Under Massive MIMO, streams are sent from all the antennas to all the users at once, within the same time-frequency resource block. The different streams are designed to minimise interference between signals going to different users.
The image above shows the way in which a linear antenna array with omnidirectional elements would transmit to four users using the same resource block. Because each user’s terminal is sending pilot tones to the base station, it knows what the channel between itself and each of them look like and adjust the simultaneously transmitted signals for the best aggregate result.
The image at top left of the graphic above shows the base station has designed a relatively low power signal for user 1; since they are close by this ensures the signal does not overlap with any of the other users. At top right, the signal for user 2 is not optimized, so a lot of power is being wasted to deliver the same amount of signal to user 2 as to user 1.
The image at bottom left shows the signal for user 3, which has been designed so it produces nulls at the locations of the other users. The fourth image, bottom right, shows the radiated signal for user 4, which is similar for user 1, but uses more transmission power to cover the additional distance from the base station.
The key function of the algorithm that designs each signal is to drive enough signal to reach the specific user as efficiently as possible, while creating nulls at the other users' positions. It should also ensure that when all the radiation patterns are added together, the only signal that arrives at each user's location is its own.
To return to a comparison between Massive MIMO and FD-MIMO, it is worth noting FD-MIMO relies on the handsets to generate the channel state information. This is fine when the number of channels is limited, but could cause a power consumption problem if an operator tried to apply the technique across as many channels as used in a Massive MIMO implementation. A Massive MIMO implementation doesn't face this issue because the base station derives the channel-state information from pilot tones sent by the users' equipment.
Beamforming Beamforming uses an array of antennas to control the direction of a wavefront by weighting the magnitude and phase of each signal in the array. It will be a particularly important technique in 5G networks that use mmWave frequencies, to overcome their poor propagation characteristics by creating high-gain antennas.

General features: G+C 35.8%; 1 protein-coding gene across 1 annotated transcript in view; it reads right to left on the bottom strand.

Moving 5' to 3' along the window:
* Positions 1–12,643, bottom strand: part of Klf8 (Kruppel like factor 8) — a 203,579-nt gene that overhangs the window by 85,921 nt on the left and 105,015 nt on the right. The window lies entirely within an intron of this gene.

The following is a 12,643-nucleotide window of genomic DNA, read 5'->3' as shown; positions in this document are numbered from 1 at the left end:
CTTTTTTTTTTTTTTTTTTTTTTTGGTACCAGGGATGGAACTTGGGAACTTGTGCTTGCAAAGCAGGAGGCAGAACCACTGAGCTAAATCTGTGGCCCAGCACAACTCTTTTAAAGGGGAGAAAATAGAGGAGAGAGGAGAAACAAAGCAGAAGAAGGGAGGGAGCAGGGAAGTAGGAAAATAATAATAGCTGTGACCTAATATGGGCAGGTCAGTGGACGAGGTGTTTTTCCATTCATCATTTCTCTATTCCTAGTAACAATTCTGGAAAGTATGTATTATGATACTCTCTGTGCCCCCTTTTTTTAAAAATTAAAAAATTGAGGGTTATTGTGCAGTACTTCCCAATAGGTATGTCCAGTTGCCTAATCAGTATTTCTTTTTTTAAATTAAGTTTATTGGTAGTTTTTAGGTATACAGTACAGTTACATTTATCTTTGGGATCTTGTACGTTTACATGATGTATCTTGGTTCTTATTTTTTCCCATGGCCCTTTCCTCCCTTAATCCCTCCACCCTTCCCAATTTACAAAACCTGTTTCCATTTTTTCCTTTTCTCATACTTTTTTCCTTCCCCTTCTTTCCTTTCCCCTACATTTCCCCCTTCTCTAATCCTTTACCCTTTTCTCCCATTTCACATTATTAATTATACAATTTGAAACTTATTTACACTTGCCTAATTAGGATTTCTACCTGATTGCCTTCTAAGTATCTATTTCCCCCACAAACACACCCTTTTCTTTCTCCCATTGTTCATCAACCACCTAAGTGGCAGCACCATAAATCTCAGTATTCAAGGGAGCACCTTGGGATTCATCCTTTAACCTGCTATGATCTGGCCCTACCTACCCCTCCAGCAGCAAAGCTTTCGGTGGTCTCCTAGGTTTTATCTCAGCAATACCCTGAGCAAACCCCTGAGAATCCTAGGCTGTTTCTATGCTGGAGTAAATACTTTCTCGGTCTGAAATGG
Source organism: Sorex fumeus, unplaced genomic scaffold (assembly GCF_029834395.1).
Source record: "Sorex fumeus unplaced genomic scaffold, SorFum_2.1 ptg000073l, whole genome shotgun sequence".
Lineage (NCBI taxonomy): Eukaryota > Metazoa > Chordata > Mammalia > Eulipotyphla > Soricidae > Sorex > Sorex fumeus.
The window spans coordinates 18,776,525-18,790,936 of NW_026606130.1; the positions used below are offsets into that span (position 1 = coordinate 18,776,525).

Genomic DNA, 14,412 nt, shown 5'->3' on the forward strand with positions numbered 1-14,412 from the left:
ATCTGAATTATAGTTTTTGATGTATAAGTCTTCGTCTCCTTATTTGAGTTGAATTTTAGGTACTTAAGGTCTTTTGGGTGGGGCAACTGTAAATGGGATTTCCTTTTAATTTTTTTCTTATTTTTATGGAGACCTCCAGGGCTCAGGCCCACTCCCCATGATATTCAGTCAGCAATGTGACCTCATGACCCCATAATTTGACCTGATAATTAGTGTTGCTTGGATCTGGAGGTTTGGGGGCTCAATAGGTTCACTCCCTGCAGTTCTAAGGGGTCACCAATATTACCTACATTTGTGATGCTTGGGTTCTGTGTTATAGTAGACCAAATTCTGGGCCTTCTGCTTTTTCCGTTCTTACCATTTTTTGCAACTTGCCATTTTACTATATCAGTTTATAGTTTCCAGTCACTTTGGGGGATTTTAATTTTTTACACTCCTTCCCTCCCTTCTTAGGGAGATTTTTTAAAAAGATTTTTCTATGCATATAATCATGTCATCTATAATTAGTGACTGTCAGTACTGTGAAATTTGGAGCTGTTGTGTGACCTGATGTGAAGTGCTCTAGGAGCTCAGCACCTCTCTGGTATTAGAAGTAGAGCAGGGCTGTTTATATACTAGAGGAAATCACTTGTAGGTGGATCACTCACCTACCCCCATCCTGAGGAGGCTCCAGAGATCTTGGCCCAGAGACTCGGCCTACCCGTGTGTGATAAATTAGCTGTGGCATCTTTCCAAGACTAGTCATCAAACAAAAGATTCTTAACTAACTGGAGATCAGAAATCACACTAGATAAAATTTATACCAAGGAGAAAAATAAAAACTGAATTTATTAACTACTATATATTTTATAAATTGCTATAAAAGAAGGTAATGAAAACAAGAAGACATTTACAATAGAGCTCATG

One positive side effect of the poor propagation characteristics of mmWave signals is that unless users are standing next to each other, they are naturally isolated from one another because of the beam's extreme directionality. This simplifies Massive MIMO implementations since designers may not need to worry about encoding streams or creating nulls at other users' locations.
It's also worth remembering that shifting to mmWave signals to access more spectrum creates challenges in generating, up-converting, down-converting, and analyzing the signal. The number of streams of data that the base station needs to handle will also dramatically increase, stressing the supporting network.
Developing 5G MIMO Tools that help users design, simulate, and test 5G systems are evolving. Here are a couple of recent examples, and a brief description of their capabilities.
This MIMO test system is used in R&D and design, verification and test, and can test sub-6 GHz LTE MIMO, FD-MIMO, and Massive MIMO setups. There is also a version addressing mmWave frequencies, for testing implementations such as Verizon's pre-5G (V5GTF). It supports complex carrier aggregation, multi-stream MIMO, beamforming, and a full suite of RF parametric tests.
The software that drives the tool can design, generate, and measure various 5G waveforms as well as custom OFDM signals and IQ waveforms. It can support single or multi-carrier situations, with carrier aggregation, if necessary. The graphic below shows the simultaneous demodulation and measurement of eight component carriers typical of 28GHz beamformed signals in the V5GTF system.
The software demodulation measurement and visualization tools that go with this hardware can make finding and testing beams much easier. Because the measurement hardware is fully phase-coherent and carefully calibrated, you can also perform vector-signal analysis.
— Will Sitch, Keysight Technologies, Inc.